With its mentor project, the Cherry Lane Theatre pairs emerging playwrights with established mentors to celebrate new work from new artists. Kicking off this year’s series, Ren Dara Santiago presents The Siblings Play, a touching portrayal of three siblings fighting to protect each other from the demons left behind by their increasingly absentee parents.
Mentored by Lucy Thurber, Santiago’s play explores the love that binds these siblings together even as circumstance threatens to tear them apart. We talked to both of them about the play and the process of writing in the mentor project.
What inspired you to tell this story and work on this project?
Ren Dara Santiago: I wanted to talk about love, loyalty, and how I use that to protect the people I love.
Lucy Thurber: I believe in Ren's voice as a writer. A play gets to a point where you can't see it unless you put it up on its feet. The Siblings Play needed to be done for Ren to work on it.
How did the mentor/mentee relationship impact and evolve the play?
Lucy Thurber: Hopefully, I have been helpful in supporting Ren in her process of writing, re-writing and hearing her own play.
Ren Dara Santiago: For me, I love and trust Lucy more than anybody. She sees things in me before I can, she's always been able to see through my walls, and that's what I needed for this play. To protect what's important to these characters, they have all these walls that I built for them to make it through. It's part of what makes them, and Lucy and Jenna [Worsham, the director] were the ones who helped me step back and see what I built.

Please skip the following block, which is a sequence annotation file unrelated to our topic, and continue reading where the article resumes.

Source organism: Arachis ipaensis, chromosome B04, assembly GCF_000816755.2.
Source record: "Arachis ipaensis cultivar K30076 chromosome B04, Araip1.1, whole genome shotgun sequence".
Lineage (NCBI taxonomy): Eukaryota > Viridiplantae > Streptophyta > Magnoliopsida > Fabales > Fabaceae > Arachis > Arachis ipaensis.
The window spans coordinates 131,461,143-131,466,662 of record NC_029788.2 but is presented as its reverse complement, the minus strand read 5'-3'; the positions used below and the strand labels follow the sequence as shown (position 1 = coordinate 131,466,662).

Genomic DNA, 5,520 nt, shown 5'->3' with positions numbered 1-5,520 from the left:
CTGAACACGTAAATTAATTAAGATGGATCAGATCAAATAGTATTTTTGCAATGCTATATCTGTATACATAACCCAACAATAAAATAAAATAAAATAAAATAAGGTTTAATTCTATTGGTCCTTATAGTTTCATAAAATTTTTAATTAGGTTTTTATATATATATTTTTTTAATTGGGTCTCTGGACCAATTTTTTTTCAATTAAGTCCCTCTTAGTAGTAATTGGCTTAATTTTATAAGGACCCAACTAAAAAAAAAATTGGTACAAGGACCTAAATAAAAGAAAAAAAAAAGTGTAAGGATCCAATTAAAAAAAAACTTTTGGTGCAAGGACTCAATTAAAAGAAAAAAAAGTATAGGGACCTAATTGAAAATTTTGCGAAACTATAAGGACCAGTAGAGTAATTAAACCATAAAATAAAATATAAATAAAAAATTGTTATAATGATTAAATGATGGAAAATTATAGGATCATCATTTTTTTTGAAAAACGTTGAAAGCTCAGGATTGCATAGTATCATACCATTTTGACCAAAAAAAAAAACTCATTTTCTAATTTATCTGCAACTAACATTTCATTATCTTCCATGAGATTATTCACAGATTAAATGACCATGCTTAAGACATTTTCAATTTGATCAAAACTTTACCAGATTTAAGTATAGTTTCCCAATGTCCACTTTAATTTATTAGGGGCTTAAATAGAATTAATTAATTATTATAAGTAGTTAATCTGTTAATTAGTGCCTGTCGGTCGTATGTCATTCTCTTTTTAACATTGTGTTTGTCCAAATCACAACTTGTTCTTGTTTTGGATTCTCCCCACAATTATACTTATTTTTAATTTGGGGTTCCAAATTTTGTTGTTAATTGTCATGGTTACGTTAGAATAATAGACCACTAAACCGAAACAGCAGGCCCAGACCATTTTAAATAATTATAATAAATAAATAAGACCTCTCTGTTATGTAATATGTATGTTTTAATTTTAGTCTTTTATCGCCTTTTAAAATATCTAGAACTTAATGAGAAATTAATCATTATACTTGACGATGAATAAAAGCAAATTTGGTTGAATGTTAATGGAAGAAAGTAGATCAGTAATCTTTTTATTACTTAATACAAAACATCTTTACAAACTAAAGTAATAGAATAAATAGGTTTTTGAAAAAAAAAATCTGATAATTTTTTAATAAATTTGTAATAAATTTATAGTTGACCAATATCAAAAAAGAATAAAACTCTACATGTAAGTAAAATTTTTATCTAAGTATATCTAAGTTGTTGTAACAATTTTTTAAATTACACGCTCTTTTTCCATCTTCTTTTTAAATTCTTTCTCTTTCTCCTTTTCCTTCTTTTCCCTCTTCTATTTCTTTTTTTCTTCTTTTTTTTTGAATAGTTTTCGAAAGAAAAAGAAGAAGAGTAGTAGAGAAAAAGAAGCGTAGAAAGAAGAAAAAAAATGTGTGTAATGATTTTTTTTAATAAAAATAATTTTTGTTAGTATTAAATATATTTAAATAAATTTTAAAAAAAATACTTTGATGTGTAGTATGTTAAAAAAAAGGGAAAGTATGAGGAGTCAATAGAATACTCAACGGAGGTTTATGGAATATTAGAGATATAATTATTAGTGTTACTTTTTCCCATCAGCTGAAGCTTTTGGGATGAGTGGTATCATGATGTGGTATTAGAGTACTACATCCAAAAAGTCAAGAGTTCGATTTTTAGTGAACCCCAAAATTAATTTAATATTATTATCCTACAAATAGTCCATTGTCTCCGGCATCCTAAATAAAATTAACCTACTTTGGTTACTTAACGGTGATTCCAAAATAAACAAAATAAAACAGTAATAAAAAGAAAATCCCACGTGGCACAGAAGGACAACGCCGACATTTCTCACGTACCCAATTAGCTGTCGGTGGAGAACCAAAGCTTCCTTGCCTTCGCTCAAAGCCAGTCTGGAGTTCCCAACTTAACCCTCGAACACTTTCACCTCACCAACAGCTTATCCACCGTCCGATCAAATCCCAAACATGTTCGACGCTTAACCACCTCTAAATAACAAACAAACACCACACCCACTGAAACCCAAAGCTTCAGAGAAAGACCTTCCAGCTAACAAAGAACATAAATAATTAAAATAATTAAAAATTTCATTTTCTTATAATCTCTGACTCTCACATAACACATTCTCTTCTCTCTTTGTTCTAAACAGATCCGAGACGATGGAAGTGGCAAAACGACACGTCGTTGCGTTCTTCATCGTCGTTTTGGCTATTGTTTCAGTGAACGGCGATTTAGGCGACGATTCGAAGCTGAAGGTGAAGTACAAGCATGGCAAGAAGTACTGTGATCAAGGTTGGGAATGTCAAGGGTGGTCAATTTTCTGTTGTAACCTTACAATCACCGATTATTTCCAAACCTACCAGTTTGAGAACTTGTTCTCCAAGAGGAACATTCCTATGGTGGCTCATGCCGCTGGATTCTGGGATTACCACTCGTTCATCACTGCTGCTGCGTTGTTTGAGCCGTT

Did you ever disagree on an aspect of the play/process? What is that aspect of the mentor/mentee relationship like, and how did you come to a conclusion?
Ren Dara Santiago: Lucy wanted me to learn how to write the play I wanted to write. And she kicked my ass when I needed it and I'm so lucky I have Lucy and Jenna. Last week there were two days in a row where I brought a new ending and it wasn't it. I was so frustrated with myself. I didn't want to disappoint them. I was scared that I wasn't trying hard enough. And Lucy asked me why I couldn't write this ending. She asked me what the final moment looked like. And she told me to write to that and then Jenna took me outside and told me it was time. And they showed me that I was holding on as tight as these characters were and it was time to let go. It was so hard. It was as hard for me to write as it is for them to get there.
Lucy Thurber: I don't feel we ever disagreed. Ren worked really hard to write and listen and find the ending of her play. I worked hard to support her in that. I pushed when I felt she needed it and I left her alone when it seemed like she needed a moment to figure out what she wanted to do.
Did working on The Siblings Play with each other illuminate any new aspects of playwriting or the writing process for you?